Thus, India has lost the first-mover advantage that could have been had on a platter but which now rests with Pakistan, Iran, Russia and China (PIRC). These four may well be the first to recognise the Taliban’s legitimacy as the government of Afghanistan and reap the economic and strategic gains which are certain to follow. In the event—with deals to be struck, contracts to be signed, business to be done and profits to be raked in—the US and the West, for all their shrill condemnation of the Taliban, would quickly get down to working with the Taliban government, lest the PRIC nations get to cash in on all the opportunities. As it stands, India might not get a share of the pickings at this “feast of the vultures”.
In fact, it should not be surprising if the US and the West found other ways of persisting with their military presence in Afghanistan for an indefinite period after August 31. The two bomb blasts of August 26 might well provide an opening to the US for continuing to stay militarily engaged in Afghanistan.
India has squarely cast itself on the wrong side of history by pitting itself, no matter how temporarily, against the emerging realities in Afghanistan. New Delhi may see itself as being with the “democracy bloc” led by the US, which is perceived as a declining power. The US withdrawal from Afghanistan (if that happens in spite of the August 26 bomb blasts) has damaged its credibility and prestige; and reinforces the view that—like it did in Saigon 47 years ago—when the hour of reckoning comes, Washington will not hesitate to jettison its allies.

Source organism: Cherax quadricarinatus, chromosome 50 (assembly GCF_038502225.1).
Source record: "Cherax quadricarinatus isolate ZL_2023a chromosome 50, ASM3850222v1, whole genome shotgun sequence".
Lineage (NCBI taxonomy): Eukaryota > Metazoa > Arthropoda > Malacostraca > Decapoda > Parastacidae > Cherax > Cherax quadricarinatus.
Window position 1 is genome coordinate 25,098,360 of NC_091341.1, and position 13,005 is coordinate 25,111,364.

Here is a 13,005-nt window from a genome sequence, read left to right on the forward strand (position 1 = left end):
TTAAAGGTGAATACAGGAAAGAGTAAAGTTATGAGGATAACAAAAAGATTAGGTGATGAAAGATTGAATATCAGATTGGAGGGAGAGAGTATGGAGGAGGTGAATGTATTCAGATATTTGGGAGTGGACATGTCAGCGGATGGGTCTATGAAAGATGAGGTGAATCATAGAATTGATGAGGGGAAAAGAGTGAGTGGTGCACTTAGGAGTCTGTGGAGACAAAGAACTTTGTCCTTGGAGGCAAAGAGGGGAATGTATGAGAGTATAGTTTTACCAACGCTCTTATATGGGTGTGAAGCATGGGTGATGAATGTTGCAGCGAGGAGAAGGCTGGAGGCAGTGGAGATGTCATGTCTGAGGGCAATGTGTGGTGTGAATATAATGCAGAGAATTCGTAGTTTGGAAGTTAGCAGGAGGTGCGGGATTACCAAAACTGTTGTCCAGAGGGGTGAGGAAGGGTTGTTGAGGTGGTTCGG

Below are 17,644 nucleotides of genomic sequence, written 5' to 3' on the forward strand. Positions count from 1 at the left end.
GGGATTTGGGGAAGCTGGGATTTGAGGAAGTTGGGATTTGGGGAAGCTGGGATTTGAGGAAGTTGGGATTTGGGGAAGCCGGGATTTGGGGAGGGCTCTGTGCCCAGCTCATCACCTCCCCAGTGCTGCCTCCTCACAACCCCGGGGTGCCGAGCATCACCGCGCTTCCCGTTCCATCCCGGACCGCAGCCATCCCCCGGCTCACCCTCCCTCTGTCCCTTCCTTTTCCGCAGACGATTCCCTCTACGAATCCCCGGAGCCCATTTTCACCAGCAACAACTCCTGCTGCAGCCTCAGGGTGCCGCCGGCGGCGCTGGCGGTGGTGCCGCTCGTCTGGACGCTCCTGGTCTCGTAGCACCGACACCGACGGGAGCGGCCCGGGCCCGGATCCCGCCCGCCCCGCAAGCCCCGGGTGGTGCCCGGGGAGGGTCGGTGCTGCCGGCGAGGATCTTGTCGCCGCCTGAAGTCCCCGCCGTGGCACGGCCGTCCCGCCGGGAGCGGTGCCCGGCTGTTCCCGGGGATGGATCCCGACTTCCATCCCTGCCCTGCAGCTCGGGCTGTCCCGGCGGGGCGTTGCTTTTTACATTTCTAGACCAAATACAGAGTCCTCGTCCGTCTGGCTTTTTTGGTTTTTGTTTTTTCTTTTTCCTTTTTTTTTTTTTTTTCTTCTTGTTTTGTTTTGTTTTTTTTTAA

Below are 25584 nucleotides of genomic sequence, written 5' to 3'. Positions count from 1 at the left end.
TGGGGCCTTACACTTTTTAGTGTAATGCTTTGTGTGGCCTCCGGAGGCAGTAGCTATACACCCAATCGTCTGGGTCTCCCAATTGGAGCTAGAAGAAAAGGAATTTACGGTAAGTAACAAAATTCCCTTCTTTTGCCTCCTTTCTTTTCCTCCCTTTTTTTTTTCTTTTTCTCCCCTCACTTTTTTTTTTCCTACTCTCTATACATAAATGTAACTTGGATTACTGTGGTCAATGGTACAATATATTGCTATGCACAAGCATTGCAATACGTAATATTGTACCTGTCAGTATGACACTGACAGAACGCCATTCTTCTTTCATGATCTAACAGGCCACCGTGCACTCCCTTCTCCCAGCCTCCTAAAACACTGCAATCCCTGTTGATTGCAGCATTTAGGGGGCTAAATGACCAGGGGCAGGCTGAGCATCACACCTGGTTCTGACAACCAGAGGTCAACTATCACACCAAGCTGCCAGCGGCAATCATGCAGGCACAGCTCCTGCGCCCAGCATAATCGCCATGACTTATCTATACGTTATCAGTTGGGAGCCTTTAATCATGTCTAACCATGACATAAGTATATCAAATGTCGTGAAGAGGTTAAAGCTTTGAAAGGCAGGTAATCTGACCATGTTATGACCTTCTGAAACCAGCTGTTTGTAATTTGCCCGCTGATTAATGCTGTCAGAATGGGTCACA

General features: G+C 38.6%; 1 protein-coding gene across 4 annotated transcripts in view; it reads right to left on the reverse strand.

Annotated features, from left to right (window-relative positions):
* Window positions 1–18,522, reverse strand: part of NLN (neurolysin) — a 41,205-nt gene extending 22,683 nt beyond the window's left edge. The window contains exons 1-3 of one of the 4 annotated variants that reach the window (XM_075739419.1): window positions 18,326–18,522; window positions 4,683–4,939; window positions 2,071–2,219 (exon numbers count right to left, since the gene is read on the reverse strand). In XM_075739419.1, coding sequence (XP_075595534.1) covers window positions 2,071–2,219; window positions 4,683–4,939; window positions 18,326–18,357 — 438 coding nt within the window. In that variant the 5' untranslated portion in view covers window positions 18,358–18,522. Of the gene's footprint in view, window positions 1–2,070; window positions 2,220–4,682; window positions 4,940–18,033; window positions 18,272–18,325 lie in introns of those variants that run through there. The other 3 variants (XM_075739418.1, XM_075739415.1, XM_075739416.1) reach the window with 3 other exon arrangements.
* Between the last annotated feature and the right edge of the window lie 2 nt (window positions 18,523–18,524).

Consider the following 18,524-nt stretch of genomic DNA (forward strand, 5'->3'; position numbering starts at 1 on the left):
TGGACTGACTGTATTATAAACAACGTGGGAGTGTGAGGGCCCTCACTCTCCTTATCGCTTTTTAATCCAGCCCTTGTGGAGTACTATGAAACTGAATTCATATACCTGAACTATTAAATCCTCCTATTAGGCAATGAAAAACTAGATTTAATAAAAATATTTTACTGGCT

It is of utmost importance that India strives to recover its prestige and make its presence felt in Afghanistan at the earliest opportunity, i.e. if the Taliban is able to form an inclusive government and broadly meets the expectations of a majority of the P-5 on the issues of terrorism, human rights and women’s education and employment.
For now, after the bomb blasts, it is what the US does that would determine the course of the new regime as well as what India and PIRC do.
(Disclaimer: The views of the writer do not represent the views of WION or ZMCL. Nor does WION or ZMCL endorse the views of the writer.)